Cleistocactus parapetiensis is a species native to Bolivia, in the Andes.
Cleistocactus parapetiensis is a cactus with medium dimensions. It’s composed of a bunch of stems with various lengths, bright green, covered in dense white, sometimes woolly spines. At the base of the plants, the stems tend to crowd forming a cluster. Flowers have amazing reddish-pink color, and grow directly from the stems, in casual positions among them. Seen from a distance, they look like pink fingers scattered on the stems. The plant produces numerous flowers, which never open completely: open petal’s length is less than 1/8 of the entire flower’s length. There is also a crested variety, cultivated in nurseries, characterized by curious enlargements of the top of its stems.
Cleistocactus parapetiensis, like other Cleistocactus species, require plenty of light, so put it in a bright spot. It needs high temperatures, never below 10 ºC, that’s why in our climate zone it’s better to keep them indoors or either in a greenhouse in winter. Water moderately the plant, waiting until the substrate becomes completely dry before each watering. It should be completely suspended in Winter unless the plant goes through root rotting. The substrate of cultivation should be a cactus mix, well-drained. Fertilization should be applied once a month from April to September using a fertilizer rich in Phosphorus and poor in Nitrogen because this plant’s growth is particularly vigorous, so it will need a big quantity of nutrients during its growing season. Repotting, for the same reason, could be necessary every year.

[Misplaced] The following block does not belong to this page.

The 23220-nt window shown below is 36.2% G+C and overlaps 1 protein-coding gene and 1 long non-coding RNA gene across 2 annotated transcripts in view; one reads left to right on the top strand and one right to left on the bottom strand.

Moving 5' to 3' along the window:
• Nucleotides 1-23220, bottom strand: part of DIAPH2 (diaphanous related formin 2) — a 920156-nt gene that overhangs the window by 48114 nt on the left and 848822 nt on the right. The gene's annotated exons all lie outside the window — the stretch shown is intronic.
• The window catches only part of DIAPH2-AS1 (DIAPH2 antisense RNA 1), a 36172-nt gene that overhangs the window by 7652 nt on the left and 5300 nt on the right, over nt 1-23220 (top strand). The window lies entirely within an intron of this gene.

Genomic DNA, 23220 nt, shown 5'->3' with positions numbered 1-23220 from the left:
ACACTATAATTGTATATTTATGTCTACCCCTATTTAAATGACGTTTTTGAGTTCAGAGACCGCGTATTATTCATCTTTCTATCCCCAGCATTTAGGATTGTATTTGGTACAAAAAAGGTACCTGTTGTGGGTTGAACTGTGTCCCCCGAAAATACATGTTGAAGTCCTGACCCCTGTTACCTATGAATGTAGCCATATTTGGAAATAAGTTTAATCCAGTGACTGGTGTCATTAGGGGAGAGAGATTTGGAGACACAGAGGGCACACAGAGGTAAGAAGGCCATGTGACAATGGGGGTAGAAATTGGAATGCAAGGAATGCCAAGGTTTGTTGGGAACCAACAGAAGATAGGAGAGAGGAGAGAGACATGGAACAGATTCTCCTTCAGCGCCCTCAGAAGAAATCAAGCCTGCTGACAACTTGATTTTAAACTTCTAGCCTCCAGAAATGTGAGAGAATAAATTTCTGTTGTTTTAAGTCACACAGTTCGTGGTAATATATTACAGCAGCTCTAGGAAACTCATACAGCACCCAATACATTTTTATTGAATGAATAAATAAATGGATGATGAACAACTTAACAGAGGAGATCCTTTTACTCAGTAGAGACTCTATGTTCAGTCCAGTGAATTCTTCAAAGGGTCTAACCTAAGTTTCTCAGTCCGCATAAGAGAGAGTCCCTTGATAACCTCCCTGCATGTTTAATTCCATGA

Propagation can be done either through seeds or through cuttings. Seeding should be done using fresh seeds, in a pot filled with a cactus mix. Seeds must be only dropped on the substrate, not buried. The pot should be put in a warm, bright spot, avoiding direct sunlight, and the soil should be maintained humid until the seeds germinate. The germination process lasts a few months.
Cuttings, on the other hand, should be taken off in the Summer, within June and August, and should be put to root in a substrate rich in nutrients as soon as the wound dries up.
The name “Cleistocactus” originates form the greek word “Cleisto”, which means “closed”, and it refers to the flowers of this plant which never open completely.